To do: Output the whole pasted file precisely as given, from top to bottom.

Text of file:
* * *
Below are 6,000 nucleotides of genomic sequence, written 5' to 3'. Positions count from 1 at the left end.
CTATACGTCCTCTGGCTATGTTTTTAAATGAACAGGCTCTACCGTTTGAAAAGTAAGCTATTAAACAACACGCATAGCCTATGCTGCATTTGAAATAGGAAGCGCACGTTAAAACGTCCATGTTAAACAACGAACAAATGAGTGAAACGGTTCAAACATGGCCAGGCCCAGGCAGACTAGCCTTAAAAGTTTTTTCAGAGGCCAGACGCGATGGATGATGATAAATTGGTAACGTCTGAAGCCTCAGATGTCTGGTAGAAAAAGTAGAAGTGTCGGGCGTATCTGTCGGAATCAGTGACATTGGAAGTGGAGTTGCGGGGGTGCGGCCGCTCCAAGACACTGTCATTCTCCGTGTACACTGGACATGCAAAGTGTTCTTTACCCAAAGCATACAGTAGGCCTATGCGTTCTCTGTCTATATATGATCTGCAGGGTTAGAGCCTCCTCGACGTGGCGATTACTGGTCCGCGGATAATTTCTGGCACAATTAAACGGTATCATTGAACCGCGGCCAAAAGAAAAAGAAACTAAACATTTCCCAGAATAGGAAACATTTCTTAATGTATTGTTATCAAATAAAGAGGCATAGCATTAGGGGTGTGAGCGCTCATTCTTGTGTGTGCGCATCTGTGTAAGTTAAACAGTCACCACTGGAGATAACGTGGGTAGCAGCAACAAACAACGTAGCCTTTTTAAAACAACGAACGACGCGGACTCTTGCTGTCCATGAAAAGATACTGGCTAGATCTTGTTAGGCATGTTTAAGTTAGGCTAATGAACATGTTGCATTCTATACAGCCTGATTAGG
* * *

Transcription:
Below are 6,000 nucleotides of genomic sequence, written 5' to 3'. Positions count from 1 at the left end.
CTATACGTCCTCTGGCTATGTTTTTAAATGAACAGGCTCTACCGTTTGAAAAGTAAGCTATTAAACAACACGCATAGCCTATGCTGCATTTGAAATAGGAAGCGCACGTTAAAACGTCCATGTTAAACAACGAACAAATGAGTGAAACGGTTCAAACATGGCCAGGCCCAGGCAGACTAGCCTTAAAAGTTTTTTCAGAGGCCAGACGCGATGGATGATGATAAATTGGTAACGTCTGAAGCCTCAGATGTCTGGTAGAAAAAGTAGAAGTGTCGGGCGTATCTGTCGGAATCAGTGACATTGGAAGTGGAGTTGCGGGGGTGCGGCCGCTCCAAGACACTGTCATTCTCCGTGTACACTGGACATGCAAAGTGTTCTTTACCCAAAGCATACAGTAGGCCTATGCGTTCTCTGTCTATATATGATCTGCAGGGTTAGAGCCTCCTCGACGTGGCGATTACTGGTCCGCGGATAATTTCTGGCACAATTAAACGGTATCATTGAACCGCGGCCAAAAGAAAAAGAAACTAAACATTTCCCAGAATAGGAAACATTTCTTAATGTATTGTTATCAAATAAAGAGGCATAGCATTAGGGGTGTGAGCGCTCATTCTTGTGTGTGCGCATCTGTGTAAGTTAAACAGTCACCACTGGAGATAACGTGGGTAGCAGCAACAAACAACGTAGCCTTTTTAAAACAACGAACGACGCGGACTCTTGCTGTCCATGAAAAGATACTGGCTAGATCTTGTTAGGCATGTTTAAGTTAGGCTAATGAACATGTTGCATTCTATACAGCCTGATTAGG